Nanometer-sized drones that deliver a special type of healing molecule to fat deposits in arteries could become a new way to prevent heart attacks caused by atherosclerosis, if an animal model developed by scientists at Columbia and Harvard universities is a guide. In the study, biodegradable nanoparticles, loaded with a molecule that promotes healing, were injected into mice with advanced atherosclerosis. The nanoparticles were designed to home in on the hot spots of atherosclerosis in the arteries. The opensource study is published in the journal Science Translational Medicine.
About 70 percent of the nanoparticles implanted themselves into atherosclerotic plaques and slowly released the drug. In these mice, the damage to the arteries was repaired, leading to a plaque that, in humans, would be less likely to cause heart attacks.
Atherosclerosis is driven by inflammation that is uncoupled from the body’s normal repair response. In essence, the fat-containing particles (called low-density lipoproteins, or LDL) that stick to arteries act like splinters in human skin. But whereas skin is repaired once splinters are removed, LDL deposits can last indefinitely and healing never starts.
These inflamed and damaged hot spots are the reason why atherosclerosis causes heart attacks. The spots are prone to rupture, and when they do, blood clots form around the break and obstruct blood flow to the heart.
The team state that many researchers are trying to develop drugs that prevent heart attacks by tamping down inflammation, but that approach has some downsides. One is that atherosclerosis is a chronic disease, so drugs are taken for years, even decades. An anti-inflammatory drug that is distributed throughout the entire body will also impair the immune system’s ability to fight infection. That might be acceptable for conditions that severely affect quality of life, like rheumatoid arthritis, but using this approach to prevent a heart attack that may never happen may not be worth the risk as has been observed in past studies by the team.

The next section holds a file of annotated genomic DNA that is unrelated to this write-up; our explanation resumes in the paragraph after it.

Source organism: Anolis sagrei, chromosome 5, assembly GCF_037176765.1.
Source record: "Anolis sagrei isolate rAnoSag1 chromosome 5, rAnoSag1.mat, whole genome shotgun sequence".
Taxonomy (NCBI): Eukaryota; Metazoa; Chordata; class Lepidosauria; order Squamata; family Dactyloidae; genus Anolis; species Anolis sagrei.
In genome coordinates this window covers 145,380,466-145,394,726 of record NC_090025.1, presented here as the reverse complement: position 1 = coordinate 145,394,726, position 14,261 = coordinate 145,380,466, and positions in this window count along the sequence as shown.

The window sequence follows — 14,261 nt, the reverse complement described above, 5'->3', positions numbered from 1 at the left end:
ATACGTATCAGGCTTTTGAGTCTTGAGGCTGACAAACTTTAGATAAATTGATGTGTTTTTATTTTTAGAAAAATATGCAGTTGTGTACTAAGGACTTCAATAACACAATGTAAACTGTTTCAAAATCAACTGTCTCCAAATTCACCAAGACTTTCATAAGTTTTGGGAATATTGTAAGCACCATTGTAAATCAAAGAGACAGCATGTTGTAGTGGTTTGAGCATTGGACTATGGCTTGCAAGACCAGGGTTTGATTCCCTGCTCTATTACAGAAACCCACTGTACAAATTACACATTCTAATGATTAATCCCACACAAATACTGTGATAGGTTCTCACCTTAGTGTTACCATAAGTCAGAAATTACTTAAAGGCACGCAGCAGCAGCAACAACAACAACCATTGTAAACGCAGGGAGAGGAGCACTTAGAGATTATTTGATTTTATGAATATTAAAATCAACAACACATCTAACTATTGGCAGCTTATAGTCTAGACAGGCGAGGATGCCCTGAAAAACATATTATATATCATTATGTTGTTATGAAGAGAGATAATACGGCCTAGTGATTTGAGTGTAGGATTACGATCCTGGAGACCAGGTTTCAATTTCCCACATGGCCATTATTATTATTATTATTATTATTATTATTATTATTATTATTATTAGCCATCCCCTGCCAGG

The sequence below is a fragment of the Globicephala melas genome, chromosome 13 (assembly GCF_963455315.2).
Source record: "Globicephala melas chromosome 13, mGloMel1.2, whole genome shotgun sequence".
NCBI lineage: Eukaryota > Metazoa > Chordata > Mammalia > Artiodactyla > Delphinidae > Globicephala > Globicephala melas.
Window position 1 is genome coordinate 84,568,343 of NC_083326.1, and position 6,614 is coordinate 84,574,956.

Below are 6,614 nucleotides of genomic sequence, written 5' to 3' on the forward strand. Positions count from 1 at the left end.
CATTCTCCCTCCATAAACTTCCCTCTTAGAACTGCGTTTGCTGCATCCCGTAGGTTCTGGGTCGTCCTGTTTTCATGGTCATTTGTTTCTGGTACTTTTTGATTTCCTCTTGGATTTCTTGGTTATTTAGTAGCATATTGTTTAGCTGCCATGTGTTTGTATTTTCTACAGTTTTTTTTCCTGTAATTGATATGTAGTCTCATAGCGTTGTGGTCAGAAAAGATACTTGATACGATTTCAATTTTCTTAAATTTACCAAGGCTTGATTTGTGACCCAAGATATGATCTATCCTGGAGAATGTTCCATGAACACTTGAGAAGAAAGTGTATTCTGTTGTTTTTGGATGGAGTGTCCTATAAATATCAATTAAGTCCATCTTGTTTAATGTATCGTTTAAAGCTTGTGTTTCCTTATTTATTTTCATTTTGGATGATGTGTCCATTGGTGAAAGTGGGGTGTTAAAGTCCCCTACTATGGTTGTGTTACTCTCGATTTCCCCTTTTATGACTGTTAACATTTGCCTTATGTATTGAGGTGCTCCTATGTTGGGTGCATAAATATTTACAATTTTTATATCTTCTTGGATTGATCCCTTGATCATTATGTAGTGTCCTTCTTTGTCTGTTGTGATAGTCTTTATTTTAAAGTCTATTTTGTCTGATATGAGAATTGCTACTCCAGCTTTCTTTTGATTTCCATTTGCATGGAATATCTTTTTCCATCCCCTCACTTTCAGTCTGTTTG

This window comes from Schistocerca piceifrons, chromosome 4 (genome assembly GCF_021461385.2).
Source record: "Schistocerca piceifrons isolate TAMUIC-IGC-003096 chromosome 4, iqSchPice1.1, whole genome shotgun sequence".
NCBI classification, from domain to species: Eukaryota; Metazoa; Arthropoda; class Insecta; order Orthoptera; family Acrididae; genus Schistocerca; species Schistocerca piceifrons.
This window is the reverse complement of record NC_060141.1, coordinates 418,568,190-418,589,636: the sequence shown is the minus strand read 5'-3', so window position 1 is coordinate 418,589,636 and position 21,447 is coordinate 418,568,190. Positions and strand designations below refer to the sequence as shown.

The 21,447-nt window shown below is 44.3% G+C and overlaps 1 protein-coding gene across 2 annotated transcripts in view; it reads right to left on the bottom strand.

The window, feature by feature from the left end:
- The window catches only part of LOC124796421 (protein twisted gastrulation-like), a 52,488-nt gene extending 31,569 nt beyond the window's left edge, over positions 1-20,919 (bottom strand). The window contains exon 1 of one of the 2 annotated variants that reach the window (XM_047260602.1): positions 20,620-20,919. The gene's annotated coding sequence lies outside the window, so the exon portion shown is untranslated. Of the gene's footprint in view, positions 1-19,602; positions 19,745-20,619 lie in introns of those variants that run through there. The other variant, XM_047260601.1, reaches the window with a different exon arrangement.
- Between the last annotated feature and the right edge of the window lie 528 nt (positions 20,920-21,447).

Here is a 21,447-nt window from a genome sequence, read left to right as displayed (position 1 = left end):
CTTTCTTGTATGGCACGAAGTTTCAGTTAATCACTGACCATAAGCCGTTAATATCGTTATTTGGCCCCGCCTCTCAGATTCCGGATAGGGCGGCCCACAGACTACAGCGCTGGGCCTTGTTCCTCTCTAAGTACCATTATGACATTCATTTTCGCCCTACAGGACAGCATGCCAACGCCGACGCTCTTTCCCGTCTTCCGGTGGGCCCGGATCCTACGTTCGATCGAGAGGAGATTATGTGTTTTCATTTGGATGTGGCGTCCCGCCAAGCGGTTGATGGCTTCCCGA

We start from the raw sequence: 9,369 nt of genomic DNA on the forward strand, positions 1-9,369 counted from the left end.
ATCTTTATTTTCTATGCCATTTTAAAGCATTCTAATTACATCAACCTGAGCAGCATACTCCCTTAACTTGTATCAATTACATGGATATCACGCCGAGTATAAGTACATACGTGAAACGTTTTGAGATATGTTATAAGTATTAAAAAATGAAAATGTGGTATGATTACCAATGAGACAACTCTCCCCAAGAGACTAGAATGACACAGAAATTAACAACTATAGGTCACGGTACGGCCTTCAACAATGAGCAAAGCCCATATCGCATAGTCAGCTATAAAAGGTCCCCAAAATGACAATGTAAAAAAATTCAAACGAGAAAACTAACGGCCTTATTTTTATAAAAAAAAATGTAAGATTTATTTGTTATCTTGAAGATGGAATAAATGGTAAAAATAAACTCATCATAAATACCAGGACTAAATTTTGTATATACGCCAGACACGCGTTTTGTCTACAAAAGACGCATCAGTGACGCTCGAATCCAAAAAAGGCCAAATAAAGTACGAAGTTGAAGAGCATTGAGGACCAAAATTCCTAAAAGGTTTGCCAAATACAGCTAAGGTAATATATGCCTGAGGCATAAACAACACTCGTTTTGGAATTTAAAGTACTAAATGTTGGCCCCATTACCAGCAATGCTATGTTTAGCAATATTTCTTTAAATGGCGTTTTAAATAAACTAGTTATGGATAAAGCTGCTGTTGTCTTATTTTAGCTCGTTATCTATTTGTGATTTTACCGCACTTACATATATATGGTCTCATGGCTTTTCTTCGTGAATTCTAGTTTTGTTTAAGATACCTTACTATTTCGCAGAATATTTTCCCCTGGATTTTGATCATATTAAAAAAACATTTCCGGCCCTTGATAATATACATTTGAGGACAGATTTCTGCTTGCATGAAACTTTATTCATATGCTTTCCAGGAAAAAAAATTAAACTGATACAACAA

In addition, it’s not enough to deliver an anti-inflammatory drug to the plaques as it has been seen that atherosclerosis is not only inflammation; there’s also damage to the arterial walls. If the damage isn’t repaired, the medical team may not prevent heart attacks. Nature’s way of starting repairs is with a suite of resolving molecules that extinguish inflammation and then initiate healing. Instead of packing the nanoparticles with anti-inflammatory drugs the team packed them with pieces of a resolving protein called annexin A1.
The team state that with this combination of annexin peptides and precision-guided nanoparticles, therapy is delivered only to the areas that need them, and potentially dangerous side effects can be avoided. The nanoparticles used in the current study were designed to latch onto areas of the arteries that are damaged by atherosclerotic plaques. They are also cloaked in polymers that hide the particles from the immune system.
In mice that received the nanoparticles loaded with annexin peptides, marked improvements were seen in the plaques, including a thickening of the collagen layer that prevents rupture and a reduction of inflammation. No improvements were seen in mice that received only nanoparticles or only injections of the peptides.
Though plaques in mice look a lot like human plaques, mice do not have heart attacks, so the real test of the nanoparticles will not come until they are tested in humans. In the current study the team have shown, for the first time, that a drug that promotes resolution of inflammation and repair is a viable option, when the drug is delivered directly to plaques via nanoparticles.
To be ready for testing in humans the researchers plan to fine-tune the nanoparticles to optimize drug delivery and to package them with more potent resolution-inducing drugs. The team theorise that they can obtain even better delivery to plaques and improve healing more than with the current peptides.
The team stress that the best way to prevent hearts attacks remains maintaining low levels of LDL (aka bad cholesterol) through diet, exercise, weight control before to avoid having to use medications.
Source: Columbia University
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